So, is it about brands being honest with customers, saying, ‘Okay, hands up, we don't always send you the right things, but we still want to be useful.’?
Email marketing today is primarily guided by a content calendar, often influenced by internal dynamics like inventory or merchandisers' priorities, for example. This brand-centric approach can overshadow the individual needs of your customers. We aim to change that.
While major promotions like Black Friday will always exist, we’re advocating for a shift where most content is driven by the customer's preferences, not just the brand's agenda. The challenge is for the AI to get to a stage where it understands you enough and those quirks we all have to start being helpful.
The AI allows us to understand individual customer facets and use them to start meaningful conversations with them. Different things engage customers: their different motivations, tastes, preferences, and what they like and dislike when they shop.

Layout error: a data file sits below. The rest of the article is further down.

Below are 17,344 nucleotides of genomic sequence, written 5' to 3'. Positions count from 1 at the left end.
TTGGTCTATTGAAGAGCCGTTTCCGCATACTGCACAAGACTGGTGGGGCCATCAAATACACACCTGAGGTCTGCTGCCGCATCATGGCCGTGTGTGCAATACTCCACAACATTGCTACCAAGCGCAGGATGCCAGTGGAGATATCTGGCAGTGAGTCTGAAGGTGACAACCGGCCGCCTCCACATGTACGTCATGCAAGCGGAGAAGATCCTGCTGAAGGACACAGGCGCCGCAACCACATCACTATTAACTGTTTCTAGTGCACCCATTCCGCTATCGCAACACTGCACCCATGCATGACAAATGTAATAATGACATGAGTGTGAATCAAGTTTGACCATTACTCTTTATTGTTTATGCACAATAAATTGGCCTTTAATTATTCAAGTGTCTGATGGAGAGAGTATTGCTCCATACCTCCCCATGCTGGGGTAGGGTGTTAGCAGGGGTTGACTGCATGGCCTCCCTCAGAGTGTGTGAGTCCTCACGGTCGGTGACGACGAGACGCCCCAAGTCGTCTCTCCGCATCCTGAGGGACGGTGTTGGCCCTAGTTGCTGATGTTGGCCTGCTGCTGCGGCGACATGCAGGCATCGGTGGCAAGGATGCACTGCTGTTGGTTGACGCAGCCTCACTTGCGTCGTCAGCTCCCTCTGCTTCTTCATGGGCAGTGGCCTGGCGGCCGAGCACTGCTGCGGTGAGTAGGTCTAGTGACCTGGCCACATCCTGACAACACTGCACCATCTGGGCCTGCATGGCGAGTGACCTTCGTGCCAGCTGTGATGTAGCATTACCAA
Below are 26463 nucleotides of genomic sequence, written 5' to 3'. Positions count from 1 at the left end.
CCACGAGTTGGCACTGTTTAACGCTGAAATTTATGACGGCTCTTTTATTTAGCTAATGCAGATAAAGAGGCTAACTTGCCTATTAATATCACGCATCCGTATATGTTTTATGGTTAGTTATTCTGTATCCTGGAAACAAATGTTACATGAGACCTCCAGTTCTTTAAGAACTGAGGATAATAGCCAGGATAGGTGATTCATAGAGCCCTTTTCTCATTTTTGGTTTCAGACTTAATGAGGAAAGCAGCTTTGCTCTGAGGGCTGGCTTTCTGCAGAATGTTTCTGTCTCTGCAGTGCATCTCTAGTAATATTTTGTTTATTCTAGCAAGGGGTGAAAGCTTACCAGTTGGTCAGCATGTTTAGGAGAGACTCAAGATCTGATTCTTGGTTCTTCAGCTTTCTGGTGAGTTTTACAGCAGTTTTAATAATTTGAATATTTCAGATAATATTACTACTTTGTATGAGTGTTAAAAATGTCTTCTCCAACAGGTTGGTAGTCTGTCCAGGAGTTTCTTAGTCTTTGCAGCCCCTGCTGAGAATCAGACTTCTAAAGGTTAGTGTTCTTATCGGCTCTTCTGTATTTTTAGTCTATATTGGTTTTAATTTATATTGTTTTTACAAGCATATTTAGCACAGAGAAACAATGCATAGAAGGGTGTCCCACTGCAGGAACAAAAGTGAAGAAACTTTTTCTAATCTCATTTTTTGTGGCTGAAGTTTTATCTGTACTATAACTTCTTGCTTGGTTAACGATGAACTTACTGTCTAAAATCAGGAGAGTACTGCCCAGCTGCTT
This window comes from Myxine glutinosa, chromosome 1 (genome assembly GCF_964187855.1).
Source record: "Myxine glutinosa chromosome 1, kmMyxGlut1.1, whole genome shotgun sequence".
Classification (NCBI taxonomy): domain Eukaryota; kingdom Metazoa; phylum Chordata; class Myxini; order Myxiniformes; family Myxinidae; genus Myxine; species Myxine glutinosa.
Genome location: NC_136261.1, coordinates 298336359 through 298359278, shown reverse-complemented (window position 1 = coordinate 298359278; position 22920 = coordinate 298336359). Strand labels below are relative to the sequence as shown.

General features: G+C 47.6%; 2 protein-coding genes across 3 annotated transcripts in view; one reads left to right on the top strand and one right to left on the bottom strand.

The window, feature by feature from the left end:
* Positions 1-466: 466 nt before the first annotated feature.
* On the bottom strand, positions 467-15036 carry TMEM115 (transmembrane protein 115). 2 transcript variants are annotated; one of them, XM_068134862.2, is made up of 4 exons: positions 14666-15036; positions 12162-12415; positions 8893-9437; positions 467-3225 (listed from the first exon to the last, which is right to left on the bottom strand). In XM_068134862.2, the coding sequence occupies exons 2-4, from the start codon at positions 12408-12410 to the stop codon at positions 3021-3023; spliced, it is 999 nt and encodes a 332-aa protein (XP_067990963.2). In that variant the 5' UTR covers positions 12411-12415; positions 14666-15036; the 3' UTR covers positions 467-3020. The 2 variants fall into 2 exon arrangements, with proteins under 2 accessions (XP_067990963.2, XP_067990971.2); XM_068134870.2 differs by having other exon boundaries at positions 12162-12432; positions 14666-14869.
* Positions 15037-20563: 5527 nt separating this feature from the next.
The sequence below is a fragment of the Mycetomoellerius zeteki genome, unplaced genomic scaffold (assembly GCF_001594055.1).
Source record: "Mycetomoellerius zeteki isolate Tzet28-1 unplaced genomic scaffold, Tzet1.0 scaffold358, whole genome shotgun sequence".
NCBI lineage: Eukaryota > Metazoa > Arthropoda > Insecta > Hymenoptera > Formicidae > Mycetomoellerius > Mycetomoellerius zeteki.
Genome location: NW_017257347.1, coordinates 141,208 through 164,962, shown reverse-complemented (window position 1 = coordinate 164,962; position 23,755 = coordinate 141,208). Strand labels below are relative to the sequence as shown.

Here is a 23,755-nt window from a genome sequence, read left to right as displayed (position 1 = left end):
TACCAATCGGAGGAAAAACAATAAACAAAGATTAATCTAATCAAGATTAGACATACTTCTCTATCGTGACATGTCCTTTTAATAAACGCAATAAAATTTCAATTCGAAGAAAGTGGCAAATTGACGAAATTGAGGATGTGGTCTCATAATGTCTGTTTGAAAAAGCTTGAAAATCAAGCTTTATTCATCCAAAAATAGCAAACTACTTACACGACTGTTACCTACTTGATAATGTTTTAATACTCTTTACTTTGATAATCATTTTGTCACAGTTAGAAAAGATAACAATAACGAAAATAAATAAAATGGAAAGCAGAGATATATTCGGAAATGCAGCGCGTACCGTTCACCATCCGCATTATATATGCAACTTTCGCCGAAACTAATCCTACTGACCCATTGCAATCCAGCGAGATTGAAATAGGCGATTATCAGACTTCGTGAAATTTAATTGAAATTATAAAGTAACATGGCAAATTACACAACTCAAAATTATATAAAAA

The AI maps each customer's traits to produce customer facets. These are then mapped onto the product catalog, and then we engage the communication and have the conversation with the customer to match their interests and needs.
How does Da Vinci understand your needs at any specific time to ensure they match your intent?
Da Vinci uses two main AI approaches to understand the customer's journey. Firstly, it leverages an ensemble approach, combining multiple algorithms in unison to build a comprehensive understanding of customer needs.
Secondly, we incorporate hyperbolic geometry, which reflects the non-linear approach to most customer journeys by mapping customer behavior, product catalogs, and content efficacy in a three-dimensional space.
Instead of leading someone directly from one product category to another or hitting them with similar products to one they’ve recently purchased, we introduce them to the products relevant to their journey, then gradually advancing across the brand catalog and product categories.
How does AI help marketers be more effective at their jobs?